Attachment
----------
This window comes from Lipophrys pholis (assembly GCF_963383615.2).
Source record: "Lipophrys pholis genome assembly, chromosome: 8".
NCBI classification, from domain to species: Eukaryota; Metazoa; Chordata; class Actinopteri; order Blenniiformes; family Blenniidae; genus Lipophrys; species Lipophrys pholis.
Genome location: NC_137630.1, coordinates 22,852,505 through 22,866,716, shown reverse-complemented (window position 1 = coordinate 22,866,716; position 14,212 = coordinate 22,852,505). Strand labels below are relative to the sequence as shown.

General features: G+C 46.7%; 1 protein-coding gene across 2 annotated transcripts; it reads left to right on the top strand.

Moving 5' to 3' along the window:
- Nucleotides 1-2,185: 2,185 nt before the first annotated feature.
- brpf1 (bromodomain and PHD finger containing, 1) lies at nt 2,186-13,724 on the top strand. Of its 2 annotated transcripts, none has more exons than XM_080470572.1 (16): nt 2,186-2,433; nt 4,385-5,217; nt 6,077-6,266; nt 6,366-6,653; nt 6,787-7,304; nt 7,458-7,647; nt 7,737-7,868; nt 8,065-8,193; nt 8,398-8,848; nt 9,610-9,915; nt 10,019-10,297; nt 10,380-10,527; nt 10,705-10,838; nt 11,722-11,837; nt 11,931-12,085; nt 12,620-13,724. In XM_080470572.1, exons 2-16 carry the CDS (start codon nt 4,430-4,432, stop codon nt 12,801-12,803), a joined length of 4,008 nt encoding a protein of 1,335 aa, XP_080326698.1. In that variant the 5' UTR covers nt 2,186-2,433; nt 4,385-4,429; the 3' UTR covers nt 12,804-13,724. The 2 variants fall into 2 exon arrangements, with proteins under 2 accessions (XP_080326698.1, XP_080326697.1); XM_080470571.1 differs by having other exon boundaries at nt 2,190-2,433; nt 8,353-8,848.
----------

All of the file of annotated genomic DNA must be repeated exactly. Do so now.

This window comes from Lipophrys pholis (assembly GCF_963383615.2).
Source record: "Lipophrys pholis genome assembly, chromosome: 8".
NCBI classification, from domain to species: Eukaryota; Metazoa; Chordata; class Actinopteri; order Blenniiformes; family Blenniidae; genus Lipophrys; species Lipophrys pholis.
Genome location: NC_137630.1, coordinates 22,852,505 through 22,866,716, shown reverse-complemented (window position 1 = coordinate 22,866,716; position 14,212 = coordinate 22,852,505). Strand labels below are relative to the sequence as shown.

General features: G+C 46.7%; 1 protein-coding gene across 2 annotated transcripts; it reads left to right on the top strand.

Moving 5' to 3' along the window:
- Nucleotides 1-2,185: 2,185 nt before the first annotated feature.
- brpf1 (bromodomain and PHD finger containing, 1) lies at nt 2,186-13,724 on the top strand. Of its 2 annotated transcripts, none has more exons than XM_080470572.1 (16): nt 2,186-2,433; nt 4,385-5,217; nt 6,077-6,266; nt 6,366-6,653; nt 6,787-7,304; nt 7,458-7,647; nt 7,737-7,868; nt 8,065-8,193; nt 8,398-8,848; nt 9,610-9,915; nt 10,019-10,297; nt 10,380-10,527; nt 10,705-10,838; nt 11,722-11,837; nt 11,931-12,085; nt 12,620-13,724. In XM_080470572.1, exons 2-16 carry the CDS (start codon nt 4,430-4,432, stop codon nt 12,801-12,803), a joined length of 4,008 nt encoding a protein of 1,335 aa, XP_080326698.1. In that variant the 5' UTR covers nt 2,186-2,433; nt 4,385-4,429; the 3' UTR covers nt 12,804-13,724. The 2 variants fall into 2 exon arrangements, with proteins under 2 accessions (XP_080326698.1, XP_080326697.1); XM_080470571.1 differs by having other exon boundaries at nt 2,190-2,433; nt 8,353-8,848.